With the pandemic came a new model of working life, as many of us traded the office space for a home desk. Now, those in the Netherlands are taking steps to making working from home a legal right.
If there was one thing to emerge from the global pandemic, it was the opportunity to assess our current working routine and lifestyle. Where many of us had come to embrace the daily grind and hustle culture, wearing the phrase “I’m too busy” like a badge of honour, the pandemic offered a rare moment of pause and reflection. Suddenly, we realised just how important our daily lifestyle is when it comes to our health and wellbeing. The thought of trading an office space for a home desk may have presented challenges at the start, but as we adjusted to days free of a morning commute and office attire, the idea of ever returning was one we wouldn’t dare entertain. Now, it appears that those in the Netherlands are taking matters a step further, even going so far as to make working from home a legal right.
According to reports, the Dutch parliament’s lower house has since passed legislation that would make working from home a legal right. Under the guidelines, it’s suggested that the onus will be shifted to employers to only reject work from home requests with a valid reason. Should the legislation be approved by the Senate, the Netherlands will become one of the first countries in the world to issue remote working flexibility a place within its law. It was introduced by Steven van Weyenberg and Senna Maatoug, who said the legislation has already gone on to receive widespread support.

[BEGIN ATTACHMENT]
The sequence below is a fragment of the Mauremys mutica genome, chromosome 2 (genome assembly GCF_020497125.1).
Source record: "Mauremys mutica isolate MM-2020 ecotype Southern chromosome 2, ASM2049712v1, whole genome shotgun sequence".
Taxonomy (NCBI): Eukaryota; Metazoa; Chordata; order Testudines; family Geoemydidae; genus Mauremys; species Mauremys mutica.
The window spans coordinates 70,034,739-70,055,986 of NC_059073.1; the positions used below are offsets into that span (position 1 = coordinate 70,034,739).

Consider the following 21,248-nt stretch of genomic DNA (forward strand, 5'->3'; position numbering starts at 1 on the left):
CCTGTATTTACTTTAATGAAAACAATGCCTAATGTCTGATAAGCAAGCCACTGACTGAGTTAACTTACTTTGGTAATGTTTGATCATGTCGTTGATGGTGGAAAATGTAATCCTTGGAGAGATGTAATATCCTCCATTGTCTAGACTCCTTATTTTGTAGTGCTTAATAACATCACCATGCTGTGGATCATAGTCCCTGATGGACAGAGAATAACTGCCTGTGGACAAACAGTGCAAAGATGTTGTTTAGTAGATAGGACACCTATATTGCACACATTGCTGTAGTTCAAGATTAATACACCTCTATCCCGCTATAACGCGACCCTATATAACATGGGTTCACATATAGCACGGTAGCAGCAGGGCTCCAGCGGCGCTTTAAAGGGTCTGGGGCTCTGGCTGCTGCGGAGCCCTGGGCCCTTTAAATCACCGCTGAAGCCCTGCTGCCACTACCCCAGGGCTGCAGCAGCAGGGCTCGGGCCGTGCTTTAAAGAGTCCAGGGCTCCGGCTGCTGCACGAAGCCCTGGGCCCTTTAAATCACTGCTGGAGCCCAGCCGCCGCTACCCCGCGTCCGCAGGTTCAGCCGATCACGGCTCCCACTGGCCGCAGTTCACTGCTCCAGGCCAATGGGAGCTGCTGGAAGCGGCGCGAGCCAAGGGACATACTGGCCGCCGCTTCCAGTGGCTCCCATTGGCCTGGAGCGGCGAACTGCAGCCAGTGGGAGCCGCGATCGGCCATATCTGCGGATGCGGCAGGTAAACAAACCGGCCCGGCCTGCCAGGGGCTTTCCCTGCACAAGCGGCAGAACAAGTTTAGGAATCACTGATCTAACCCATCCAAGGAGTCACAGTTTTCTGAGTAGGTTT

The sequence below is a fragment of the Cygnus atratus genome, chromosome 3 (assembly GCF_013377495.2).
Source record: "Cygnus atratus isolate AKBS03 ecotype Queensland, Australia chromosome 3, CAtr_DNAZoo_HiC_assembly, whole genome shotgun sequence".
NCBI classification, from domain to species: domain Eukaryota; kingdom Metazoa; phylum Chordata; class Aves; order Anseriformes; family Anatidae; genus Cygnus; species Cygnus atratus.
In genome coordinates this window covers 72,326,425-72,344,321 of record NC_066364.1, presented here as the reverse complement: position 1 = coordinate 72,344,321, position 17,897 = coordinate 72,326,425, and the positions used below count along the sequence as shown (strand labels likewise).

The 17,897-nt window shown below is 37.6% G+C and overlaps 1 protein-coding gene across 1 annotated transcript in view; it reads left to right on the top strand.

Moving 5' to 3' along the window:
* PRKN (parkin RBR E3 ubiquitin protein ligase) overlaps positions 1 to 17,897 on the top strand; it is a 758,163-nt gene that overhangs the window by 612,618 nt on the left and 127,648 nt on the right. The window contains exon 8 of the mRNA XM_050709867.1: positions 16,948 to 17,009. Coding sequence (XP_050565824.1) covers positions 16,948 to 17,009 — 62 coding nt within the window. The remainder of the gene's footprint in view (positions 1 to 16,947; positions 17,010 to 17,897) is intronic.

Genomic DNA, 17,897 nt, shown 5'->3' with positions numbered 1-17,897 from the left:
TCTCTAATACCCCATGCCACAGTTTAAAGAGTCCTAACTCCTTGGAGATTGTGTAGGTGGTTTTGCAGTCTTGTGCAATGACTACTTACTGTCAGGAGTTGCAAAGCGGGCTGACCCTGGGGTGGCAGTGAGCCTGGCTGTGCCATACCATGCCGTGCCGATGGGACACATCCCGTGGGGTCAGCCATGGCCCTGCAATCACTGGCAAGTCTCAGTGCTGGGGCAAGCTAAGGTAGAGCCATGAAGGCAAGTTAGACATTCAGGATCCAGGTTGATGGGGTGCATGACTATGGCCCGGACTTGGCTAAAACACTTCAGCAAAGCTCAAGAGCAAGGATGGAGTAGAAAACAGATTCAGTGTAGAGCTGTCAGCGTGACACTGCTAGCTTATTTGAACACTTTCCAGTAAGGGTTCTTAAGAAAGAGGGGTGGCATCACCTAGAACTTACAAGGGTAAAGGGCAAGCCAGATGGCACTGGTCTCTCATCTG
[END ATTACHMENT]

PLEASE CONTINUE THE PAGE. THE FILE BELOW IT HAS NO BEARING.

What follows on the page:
The work from home bill reflects an amendment to the country’s Flexible Working Act 2015, which had previously given workers the opportunity to request changes in the number of hours worked, their work schedule and place of work. New legislation will now mean that employers have to consider work from home requests from employees and, should they deny such requests, valid reasons will need to be given.
It marks an incredible shift in working conditions, which have already seen greater flexibility in the Netherlands even prior to the pandemic. As Women’s Agenda reports, “According to Eurostat, 14 per cent of workers in the Netherlands worked from home two years before the pandemic.”
It’s a far cry from current working conditions here in Australia, where employers are urging workers to return to the office. Despite rising cases of Covid-19 and influenza that have placed greater demands on health care workers and hospitals this winter, major businesses across Australia continue to ignore calls from the government health officers to encourage employees to work from home. Rather, they want to see the return of office culture.
But it appears Australia isn’t alone in its drive to see a return to normalcy, particularly as it applies to working conditions. In the United States, Elon Musk made headlines earlier this month after issuing an ultimatum to staff at Tesla that they must return to the office 40 hours per week, or leave their jobs. Certainly, it seems like the Netherlands are on track to not only see greater improvements to working conditions, but greater productivity from workers too as they are afforded the flexibility to ensure the work day best suits their lifestyle.
Source @womenshealth.com.au: Read more at : womenalive.org